Hello! If you’re here you probably want to know how to make or buy the best vegan travel snacks! Or, you’ve come to scope out those weirdos who don’t eat animals and who get kicks out of wobbly Chia seeds and organic minty shower gel.
Either way, welcome. New vegans or people who are interested in becoming vegan, after you’ve read this post check out my cheat sheet with 10 vegan beginner hacks!
As a previously full time travelling vegan, I’m now fairly good at predicting where getting hold of vegan food is going to be easy and where it will be more difficult. I’ve even put together a completely comprehensive guide to finding out where local vegan food is, connecting with fellow vegans wherever you are in the world, and how to find vegan restaurants.
Travel days are always the tricky ones as airports, service stations and airplanes are notoriously bad for offering vegan food options. I’ve walked lengths of many airports in search of something other than an apple or plain chips and it gets old pretty fast.
I’ve learned to prepare better for travel days and to have a stash of vegan snacks ready so that I don’t end up hangry and stressed in the middle of Timbuktu or wherever we’re traveling through. Having healthy vegan food to hand also means that I feel more nourished and energetic on travel days.
I remember feeling so lethargic and ‘yuk’ after flights, snacking on processed rubbish. Nowadays I’m a veritable pillar of health (erm, almost. Did I mention that Oreos are vegan?).
Here are my best vegan travel food equipment recommendations, travel snacks and tips to help you feel your best on hectic travel days!
Best Vegan Travel Snacks: What You’ll Need For Vegan Travel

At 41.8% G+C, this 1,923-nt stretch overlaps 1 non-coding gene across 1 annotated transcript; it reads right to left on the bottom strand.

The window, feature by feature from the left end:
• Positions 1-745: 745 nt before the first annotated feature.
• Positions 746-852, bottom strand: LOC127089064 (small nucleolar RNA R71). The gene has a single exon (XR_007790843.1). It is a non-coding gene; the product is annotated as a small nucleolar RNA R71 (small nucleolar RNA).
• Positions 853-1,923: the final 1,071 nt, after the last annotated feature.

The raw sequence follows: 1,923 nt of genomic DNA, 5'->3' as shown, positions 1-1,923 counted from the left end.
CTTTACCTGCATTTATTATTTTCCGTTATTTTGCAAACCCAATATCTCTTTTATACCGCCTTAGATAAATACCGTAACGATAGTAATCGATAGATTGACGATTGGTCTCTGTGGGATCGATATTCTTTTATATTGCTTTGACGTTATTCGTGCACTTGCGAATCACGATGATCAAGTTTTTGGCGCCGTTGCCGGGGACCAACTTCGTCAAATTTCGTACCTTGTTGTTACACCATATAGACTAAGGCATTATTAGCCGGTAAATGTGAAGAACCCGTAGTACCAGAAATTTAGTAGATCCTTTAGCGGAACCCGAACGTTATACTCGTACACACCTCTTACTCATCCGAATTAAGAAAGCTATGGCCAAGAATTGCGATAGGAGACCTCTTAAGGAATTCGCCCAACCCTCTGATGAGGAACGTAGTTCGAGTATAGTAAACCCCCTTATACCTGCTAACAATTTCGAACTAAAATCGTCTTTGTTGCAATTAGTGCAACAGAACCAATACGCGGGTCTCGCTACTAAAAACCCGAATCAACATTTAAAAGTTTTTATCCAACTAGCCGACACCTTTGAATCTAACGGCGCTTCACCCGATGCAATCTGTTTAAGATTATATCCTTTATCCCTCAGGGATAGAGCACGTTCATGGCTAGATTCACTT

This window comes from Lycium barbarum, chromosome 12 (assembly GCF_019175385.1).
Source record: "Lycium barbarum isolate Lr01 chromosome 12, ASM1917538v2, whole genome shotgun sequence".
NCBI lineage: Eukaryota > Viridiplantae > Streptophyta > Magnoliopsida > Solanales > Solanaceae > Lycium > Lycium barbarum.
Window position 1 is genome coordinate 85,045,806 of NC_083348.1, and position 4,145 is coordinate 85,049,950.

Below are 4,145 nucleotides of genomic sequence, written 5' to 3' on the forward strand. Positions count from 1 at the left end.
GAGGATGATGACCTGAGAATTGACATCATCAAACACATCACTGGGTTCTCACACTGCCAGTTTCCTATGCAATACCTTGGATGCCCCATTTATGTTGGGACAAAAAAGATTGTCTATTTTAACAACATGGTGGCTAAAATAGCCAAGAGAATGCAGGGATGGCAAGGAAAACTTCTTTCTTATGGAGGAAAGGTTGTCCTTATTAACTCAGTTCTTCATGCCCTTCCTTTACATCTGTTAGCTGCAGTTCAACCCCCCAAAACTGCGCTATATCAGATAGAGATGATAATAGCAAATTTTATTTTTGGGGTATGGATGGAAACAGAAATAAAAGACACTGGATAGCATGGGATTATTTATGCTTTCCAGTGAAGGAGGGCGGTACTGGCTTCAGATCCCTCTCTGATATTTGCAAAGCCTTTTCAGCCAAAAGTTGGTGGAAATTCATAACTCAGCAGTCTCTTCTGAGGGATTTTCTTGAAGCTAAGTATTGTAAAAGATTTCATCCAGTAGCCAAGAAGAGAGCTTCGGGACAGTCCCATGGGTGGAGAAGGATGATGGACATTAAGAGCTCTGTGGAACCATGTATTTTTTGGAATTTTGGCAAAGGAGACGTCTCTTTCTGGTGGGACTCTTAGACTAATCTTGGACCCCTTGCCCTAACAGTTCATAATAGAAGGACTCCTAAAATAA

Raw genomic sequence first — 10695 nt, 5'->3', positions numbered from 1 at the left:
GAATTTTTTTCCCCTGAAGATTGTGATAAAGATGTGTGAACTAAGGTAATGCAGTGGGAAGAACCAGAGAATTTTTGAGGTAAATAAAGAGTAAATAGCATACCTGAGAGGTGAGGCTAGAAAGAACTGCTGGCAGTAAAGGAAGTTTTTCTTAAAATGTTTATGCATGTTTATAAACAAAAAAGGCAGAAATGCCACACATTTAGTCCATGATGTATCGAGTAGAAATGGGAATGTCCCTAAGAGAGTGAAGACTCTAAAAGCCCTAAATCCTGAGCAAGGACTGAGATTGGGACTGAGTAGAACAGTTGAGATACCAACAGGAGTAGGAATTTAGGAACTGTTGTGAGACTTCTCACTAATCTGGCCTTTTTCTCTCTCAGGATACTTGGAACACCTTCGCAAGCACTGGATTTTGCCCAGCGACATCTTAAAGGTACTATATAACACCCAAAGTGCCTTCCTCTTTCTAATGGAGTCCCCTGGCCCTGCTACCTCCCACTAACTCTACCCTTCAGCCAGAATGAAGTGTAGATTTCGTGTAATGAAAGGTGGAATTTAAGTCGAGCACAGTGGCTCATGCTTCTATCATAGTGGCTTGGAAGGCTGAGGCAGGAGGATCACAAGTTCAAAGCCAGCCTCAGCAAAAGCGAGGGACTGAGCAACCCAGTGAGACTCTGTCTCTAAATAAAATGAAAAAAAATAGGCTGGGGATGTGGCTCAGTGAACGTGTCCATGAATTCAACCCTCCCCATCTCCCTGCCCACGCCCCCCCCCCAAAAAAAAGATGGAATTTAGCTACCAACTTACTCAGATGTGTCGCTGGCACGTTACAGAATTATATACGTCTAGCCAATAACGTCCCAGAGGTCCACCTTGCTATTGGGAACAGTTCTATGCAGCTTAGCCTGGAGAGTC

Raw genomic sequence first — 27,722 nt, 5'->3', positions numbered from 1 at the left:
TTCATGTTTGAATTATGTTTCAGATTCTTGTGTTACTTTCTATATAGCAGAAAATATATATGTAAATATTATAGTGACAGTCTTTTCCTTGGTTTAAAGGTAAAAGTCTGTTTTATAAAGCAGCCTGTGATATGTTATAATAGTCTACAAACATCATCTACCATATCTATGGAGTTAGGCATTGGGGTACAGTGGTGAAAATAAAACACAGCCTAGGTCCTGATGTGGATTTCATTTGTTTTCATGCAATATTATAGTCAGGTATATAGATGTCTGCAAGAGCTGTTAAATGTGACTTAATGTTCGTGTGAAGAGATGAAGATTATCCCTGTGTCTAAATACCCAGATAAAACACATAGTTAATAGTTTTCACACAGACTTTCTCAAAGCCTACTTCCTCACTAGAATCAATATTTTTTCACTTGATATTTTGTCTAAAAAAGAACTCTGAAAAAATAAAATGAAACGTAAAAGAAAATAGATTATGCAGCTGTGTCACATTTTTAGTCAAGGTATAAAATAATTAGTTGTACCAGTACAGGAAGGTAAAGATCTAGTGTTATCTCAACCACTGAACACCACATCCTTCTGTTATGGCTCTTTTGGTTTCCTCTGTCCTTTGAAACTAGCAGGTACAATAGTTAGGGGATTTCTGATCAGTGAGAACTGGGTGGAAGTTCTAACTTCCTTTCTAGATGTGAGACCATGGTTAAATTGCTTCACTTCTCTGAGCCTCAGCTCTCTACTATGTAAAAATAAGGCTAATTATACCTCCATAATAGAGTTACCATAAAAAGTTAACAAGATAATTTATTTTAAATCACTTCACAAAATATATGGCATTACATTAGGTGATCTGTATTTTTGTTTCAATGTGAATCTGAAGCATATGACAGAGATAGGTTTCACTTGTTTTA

I would recommend bringing Tupperware or metal food containers with you when you travel. After eating the home-made snacks inside they are really useful for:
Takeaways: Instead of getting takeout food in containers made of plastic or polystyrene, take your own Tupperware boxes and ask vendors to put your food in them.
Saving money on fruit: instead of buying pre-cut fruit that’s often more expensive and packaged in plastic, stock up on whole fruits (always cheaper at local stalls and markets than convenience stores or supermarkets), cut them up and store them in your containers. It’s cheap, easy and means you have always fresh and healthy snacks to hand.
Days out: Rather than spend day trips and tours wondering if there are going to be any vegan options at lunch, pack your Tupperware with snacks so that you don’t need to worry if there will be anything to eat!
Saving time: We often get extra food at dinner time and store it in tubs in the fridge for lunch the next day- it means we haven’t got to trek out and find a restaurant and we can just chill at home with tasty food. We often do this Saturday nights as lots of places are closed on Sunday.
You’ll also need a good BPA-free drinks bottle (or two!) with you. This way you can snack on smoothies on travel days, get your holiday-smoothies put straight into them instead of taking a disposable plastic cup and straw, and carry water wherever you go in a chemical-free environment (re-using plastic bottles has been linked to ill health including cancer).